Krieg's Bones, on May 25 2008, 10:18 AM, said:
Yes, I am a newbie, so this is probably a stupid question but is there not a standard set of rules for a worlds record?
I know you are all going to flame the heck out of me but if there are no rules and no impartial judges, then there are no records, in my opinion. Everything from speed records to eating records are validated by a set of rules and some form of judge. Why doesn't the Goecaching comunity approach The Guiness Book Of World Records?
There is no 'record' if you mean some sort of official sanction or recognition. There are no rules except as have been unofficially agreed upon in these forums.
One reason is that nobody, even those of us who occasionally do such numbers runs, wants geocaching to become competitive.
It's hard to say "It's not about the numbers" and "I have the biggest number" in the same sentence, but there it is. That's just the way we cache!
Perhaps the thing to be respected is that these men and women set out to do a thing never-before done, spent months and thousands of dollars planning it under unclear rules, did their best to accommodate 'how it should be done', then went and did it. That deserves respect no matter whether the 'record' officially exists or not. Not to even mention traveling overseas and doing it without local help!
Those of us who have set, or attempted to set, a 'world record' do it for fun and fully recognize that only the acceptance by our peers as record holders will be the only gain.
That said, there are a set of fairly nebulous rules to claiming a record, some are basic geocaching practices, some have become standards through debate in these forums, some have become established principles through the mistakes of those who have tried before.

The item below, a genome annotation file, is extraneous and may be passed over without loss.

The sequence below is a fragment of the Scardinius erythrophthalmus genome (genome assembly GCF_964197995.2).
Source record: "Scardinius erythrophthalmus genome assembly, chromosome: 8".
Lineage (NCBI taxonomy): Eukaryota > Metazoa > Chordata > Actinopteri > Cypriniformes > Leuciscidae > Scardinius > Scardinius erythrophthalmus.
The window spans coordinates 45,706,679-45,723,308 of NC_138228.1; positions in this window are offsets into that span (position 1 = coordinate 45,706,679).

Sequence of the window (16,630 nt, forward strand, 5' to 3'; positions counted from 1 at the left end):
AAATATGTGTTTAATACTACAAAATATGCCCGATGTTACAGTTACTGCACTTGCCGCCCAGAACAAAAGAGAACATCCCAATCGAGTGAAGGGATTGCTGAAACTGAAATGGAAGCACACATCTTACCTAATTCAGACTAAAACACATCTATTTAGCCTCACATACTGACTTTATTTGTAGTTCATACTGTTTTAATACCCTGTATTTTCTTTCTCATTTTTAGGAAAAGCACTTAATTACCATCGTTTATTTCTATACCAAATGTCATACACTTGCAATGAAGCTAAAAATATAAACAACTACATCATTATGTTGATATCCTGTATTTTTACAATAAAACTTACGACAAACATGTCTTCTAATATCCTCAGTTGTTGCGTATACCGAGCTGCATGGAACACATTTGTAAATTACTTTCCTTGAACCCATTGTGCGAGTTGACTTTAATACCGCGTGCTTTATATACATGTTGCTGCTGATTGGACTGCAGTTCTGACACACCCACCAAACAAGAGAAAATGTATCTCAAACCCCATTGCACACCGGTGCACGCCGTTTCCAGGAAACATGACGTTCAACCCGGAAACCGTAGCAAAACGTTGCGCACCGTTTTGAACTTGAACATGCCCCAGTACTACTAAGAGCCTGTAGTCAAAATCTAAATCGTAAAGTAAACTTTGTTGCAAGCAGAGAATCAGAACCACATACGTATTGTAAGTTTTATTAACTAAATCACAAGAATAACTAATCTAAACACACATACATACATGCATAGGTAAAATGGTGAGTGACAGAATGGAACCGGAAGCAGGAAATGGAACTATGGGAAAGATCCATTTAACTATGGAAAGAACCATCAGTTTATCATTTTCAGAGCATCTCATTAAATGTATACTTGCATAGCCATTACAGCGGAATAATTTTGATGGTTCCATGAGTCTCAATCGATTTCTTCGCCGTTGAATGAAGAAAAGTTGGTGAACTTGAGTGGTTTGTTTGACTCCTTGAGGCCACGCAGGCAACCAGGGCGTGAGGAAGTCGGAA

If you read the rules this team set for themselves then you will see that they studied previous attempts and conformed to the best current understanding of how such things are done.
My team for the Dallas Record Run was 4 Germans and 4 Americans in a 12-passenger van for exactly 24 hours. We found and signed 312 caches and DNF'd, if I recall correctly, 46 more.
However, we signed many of the caches by initialing the container with a Sherpie rather than opening the cache to get the logbook, and for 18 of the caches we split into two groups. Those two decisions were soundly criticized throughout the community and many in the community decided that the 294 caches that we did find, still a record, would not be recognized as such.
This team (no, I don't know them, never heard of them, didn't know they were even going to try) learned from mistakes such as mine and went out of the way to avoid them.
So, every cacher has to decide, within your own understanding of 'the rules', whether you will accept their run as a record.
I do. As far as I am concerned this team holds the world record for most caches found in 24 hours until somebody else finds 315!
My DRR team did, by the way, work at length with the rules committee of the Guinness Book of World Records. They do not have a category for cache runs and won't create one unless / until it is more commonly done. Since, I hope, geocaching will never become a competitive game I don't see that happening.